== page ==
All else being equal (sure, right).

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This entry was posted in expectations, men, stress, women. Bookmark the permalink.

26 Responses to All else being equal (sure, right).

  1. HapKiDo says:

    I dunno. I’m getting grays & I don’t notice any more respect. Must not be that smooth a curve (on either side).
    I suppose at least most women get to keep their hair while most men are confused for bowling balls later in life.

  2. halios says:

    really?… really?

  3. j says:

    Really.

    This one is awesome, Jessica.

  4. Tale says:

    what when no hair at all?

  5. thoughts of a blank mind says:

    nice one!!! and a good question by tale!!! do include that in the graph :P

  6. LunarWorld says:

    As a member of group B, I think that the starting point of our curve should be much closer to the starting point of group A’s curve. And I do think the “no hairs” should get their own curve. ;)

  7. Nancy says:

    _Way_ too true.

  8. Jess says:

    Sad but true. Try going gray at 25 and being female.

  9. Bruno Cabral says:

    What means the meeting point of the curves?

  10. Nurbek says:

    I was about to say that younger women do not get that much more respect than younger men as your curves suggest, but then I looked at the Jessica Alba pic on my desktop and decided not to. Yet, is sexual obsession a gesture of respect?

  11. Anonymous says:

    Good!
    It’s true.

  12. Gitai says:

    Don’t I know it. I’m 28, an insurance agent, and need more respect. I’ve actually thought about bleaching my temples white so older people will take me more seriously.

  13. Llarion says:

    I’ve read your entire blog this morning. You are VERY VERY good. You need to take these, visit Lulu.com, and make a book for yourself. People would buy it. Turnkey capitalism is about more than just t-shirts.

    By the way, how does hair falling out plot on this curve?

  14. but am I more respected? says:

    Jess: so color it. I found my first greys as a teen, and 25 years later I was shocked at how white it was when I thought I might give up coloring. Unfortunately, I don’t have the bone structure/skin quality to carry off stunningly white hair, I just look older than I am.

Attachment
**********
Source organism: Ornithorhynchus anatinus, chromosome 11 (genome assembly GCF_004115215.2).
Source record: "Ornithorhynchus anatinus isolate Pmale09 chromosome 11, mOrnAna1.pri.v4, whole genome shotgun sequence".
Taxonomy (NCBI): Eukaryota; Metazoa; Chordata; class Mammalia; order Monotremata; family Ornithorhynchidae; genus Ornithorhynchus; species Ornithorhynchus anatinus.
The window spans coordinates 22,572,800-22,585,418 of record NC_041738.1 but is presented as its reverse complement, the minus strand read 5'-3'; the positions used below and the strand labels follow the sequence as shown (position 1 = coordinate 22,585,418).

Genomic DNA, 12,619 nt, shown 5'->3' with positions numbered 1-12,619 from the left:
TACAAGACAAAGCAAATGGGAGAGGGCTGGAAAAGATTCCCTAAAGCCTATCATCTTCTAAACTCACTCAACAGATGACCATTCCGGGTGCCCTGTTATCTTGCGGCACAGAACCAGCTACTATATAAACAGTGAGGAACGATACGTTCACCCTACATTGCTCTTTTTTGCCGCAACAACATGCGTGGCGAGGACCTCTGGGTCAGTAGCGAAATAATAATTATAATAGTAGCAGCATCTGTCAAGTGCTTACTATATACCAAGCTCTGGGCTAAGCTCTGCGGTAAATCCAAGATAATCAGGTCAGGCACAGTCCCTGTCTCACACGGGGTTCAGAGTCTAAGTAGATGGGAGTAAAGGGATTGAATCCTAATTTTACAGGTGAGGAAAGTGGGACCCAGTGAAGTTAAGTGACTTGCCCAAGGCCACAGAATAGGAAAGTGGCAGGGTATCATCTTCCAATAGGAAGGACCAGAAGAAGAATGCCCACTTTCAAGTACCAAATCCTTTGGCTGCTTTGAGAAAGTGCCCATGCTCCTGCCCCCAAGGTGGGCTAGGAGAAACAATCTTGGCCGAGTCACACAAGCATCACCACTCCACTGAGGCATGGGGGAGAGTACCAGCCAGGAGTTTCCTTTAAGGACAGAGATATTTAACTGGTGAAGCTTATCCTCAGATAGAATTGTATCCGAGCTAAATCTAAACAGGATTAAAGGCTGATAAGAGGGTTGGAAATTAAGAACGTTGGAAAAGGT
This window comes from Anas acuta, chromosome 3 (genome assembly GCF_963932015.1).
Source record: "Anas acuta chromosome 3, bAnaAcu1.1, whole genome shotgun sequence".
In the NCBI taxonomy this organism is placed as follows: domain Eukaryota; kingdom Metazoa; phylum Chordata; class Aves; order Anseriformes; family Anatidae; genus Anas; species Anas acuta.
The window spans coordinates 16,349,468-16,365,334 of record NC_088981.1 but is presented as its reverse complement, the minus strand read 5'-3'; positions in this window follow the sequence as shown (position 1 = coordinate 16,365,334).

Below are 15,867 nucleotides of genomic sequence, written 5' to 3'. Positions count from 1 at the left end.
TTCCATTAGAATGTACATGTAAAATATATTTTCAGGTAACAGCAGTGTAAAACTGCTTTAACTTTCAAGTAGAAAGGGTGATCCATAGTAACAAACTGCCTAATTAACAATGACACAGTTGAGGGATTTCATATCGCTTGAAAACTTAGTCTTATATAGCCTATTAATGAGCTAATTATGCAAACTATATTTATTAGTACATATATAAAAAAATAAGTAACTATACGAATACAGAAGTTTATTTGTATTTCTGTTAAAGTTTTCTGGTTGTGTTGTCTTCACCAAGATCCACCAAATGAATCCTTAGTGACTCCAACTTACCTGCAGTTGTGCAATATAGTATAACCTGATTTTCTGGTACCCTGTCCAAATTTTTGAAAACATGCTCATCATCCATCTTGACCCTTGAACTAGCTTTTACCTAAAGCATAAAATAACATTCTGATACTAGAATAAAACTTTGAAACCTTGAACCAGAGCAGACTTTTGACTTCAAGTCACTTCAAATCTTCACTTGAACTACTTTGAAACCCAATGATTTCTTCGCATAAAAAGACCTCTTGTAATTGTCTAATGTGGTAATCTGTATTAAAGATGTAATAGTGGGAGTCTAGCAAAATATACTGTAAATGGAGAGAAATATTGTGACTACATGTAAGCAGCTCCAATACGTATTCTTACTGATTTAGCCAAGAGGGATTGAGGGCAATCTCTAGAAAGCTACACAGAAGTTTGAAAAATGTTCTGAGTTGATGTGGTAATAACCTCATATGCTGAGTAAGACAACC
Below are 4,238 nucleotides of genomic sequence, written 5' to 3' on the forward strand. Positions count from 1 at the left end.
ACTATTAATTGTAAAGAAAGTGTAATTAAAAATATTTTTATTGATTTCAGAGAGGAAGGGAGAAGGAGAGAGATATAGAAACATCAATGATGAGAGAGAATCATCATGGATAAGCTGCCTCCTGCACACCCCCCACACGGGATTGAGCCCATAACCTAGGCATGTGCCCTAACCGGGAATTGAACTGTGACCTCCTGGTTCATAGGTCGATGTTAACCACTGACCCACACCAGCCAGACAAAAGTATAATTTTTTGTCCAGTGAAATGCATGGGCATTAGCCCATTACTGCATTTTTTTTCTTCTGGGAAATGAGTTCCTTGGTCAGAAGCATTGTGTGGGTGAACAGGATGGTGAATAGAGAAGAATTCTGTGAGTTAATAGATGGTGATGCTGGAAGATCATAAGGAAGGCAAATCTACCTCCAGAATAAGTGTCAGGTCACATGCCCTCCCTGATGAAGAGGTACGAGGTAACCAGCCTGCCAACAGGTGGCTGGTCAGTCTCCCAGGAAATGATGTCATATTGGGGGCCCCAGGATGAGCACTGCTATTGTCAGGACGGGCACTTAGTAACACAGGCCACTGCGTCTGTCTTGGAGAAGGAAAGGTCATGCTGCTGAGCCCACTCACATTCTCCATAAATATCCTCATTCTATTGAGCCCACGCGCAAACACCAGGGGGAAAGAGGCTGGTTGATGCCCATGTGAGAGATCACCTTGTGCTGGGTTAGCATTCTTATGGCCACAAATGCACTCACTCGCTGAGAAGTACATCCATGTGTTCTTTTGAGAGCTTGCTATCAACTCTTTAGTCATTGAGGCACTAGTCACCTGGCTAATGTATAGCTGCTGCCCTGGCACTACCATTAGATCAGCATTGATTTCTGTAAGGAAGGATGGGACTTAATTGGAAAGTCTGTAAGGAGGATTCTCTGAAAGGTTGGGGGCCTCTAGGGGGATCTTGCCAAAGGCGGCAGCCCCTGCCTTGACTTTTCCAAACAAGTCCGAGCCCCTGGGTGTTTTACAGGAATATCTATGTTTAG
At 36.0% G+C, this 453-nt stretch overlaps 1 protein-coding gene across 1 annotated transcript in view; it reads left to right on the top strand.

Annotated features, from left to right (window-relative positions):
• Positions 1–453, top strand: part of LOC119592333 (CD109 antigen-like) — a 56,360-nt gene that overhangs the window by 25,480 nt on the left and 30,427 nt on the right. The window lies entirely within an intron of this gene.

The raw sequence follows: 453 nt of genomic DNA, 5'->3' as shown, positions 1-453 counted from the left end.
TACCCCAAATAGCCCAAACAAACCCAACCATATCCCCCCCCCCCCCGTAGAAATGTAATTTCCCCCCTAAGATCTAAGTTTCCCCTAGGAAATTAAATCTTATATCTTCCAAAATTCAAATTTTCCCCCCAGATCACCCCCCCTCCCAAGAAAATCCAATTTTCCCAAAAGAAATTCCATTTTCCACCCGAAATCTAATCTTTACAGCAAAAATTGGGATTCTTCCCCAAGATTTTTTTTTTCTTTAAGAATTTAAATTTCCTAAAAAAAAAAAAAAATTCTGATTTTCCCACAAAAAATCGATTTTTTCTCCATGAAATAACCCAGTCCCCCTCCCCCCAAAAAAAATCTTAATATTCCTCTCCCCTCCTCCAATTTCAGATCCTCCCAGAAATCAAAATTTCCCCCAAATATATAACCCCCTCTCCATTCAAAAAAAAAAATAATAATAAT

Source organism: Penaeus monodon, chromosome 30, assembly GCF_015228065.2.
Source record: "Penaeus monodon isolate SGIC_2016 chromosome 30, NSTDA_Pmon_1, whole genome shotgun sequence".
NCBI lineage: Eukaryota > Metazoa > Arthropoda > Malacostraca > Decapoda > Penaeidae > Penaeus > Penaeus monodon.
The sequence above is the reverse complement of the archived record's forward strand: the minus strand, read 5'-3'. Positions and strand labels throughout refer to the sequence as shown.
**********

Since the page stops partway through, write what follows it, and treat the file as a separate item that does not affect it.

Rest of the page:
15. Snow Fox says:

    Um I don’t think so. I am not sure what kind of world you live in, but if that were true there would be no older women in our governmental system. Just because younger women get “respected” because of their looks means nothing of the real respect by real people. Let’s look beyond the world of celebrity here. On the men’s side though, I would have to agree though because I believe agism still runs rampant. The younger one is the less they tend to get respect, generally..

  16. Rick D says:

    I love an old lady with white / grey hair. Love that, and hate to see dye jobs so rampant with older women. Old Blonde ladys? Ew.

  17. The Coach says:

    To nurbek:

    No, sexual obsession (i.e. Jessica Alba or Jessica Simpson or Jessica Hagy) is not a gesture of respect. I think, in fact, that’s that point of the graph. Aging women seem to lose respect along with their youthful looks despite the value of their personal successes.

  18. Onika says:

    I actually think the opposite is true, but it comes down to experience. From what I see, men lose their hair, their self esteem and their dignity while women come into their own and lose the need to look like bimbos. But the world’s a big place – interesting topic nevertheless.

  19. Julie says:

    Hand me a bottle – of dye.

  20. Anonymous says:

    my dad always said “white on top [hair] is age, white on bottom [beard] is wisdom..”

  21. sandy says:

    Never say dye :)

  22. Sanscosm says:

    I think there would be no argument if you just changed “gray hairs” to “fucking”.
    Pimps get mad respect and no one respects a hoe.

  23. Anonymous says:

    @nurbek–
    the x-axis is number of gray hairs, not time.

  24. Sean says:

    Actually, I don’t see it as true at all. Maybe it used to be true? Maybe it is something somebody said once which got accepted as truth without examination? Maybe in New York or in the corporate culture of Microsoft? But in my real life, my small town life, my let’s-go-eat-at-Denny’s life, I just don’t see it.

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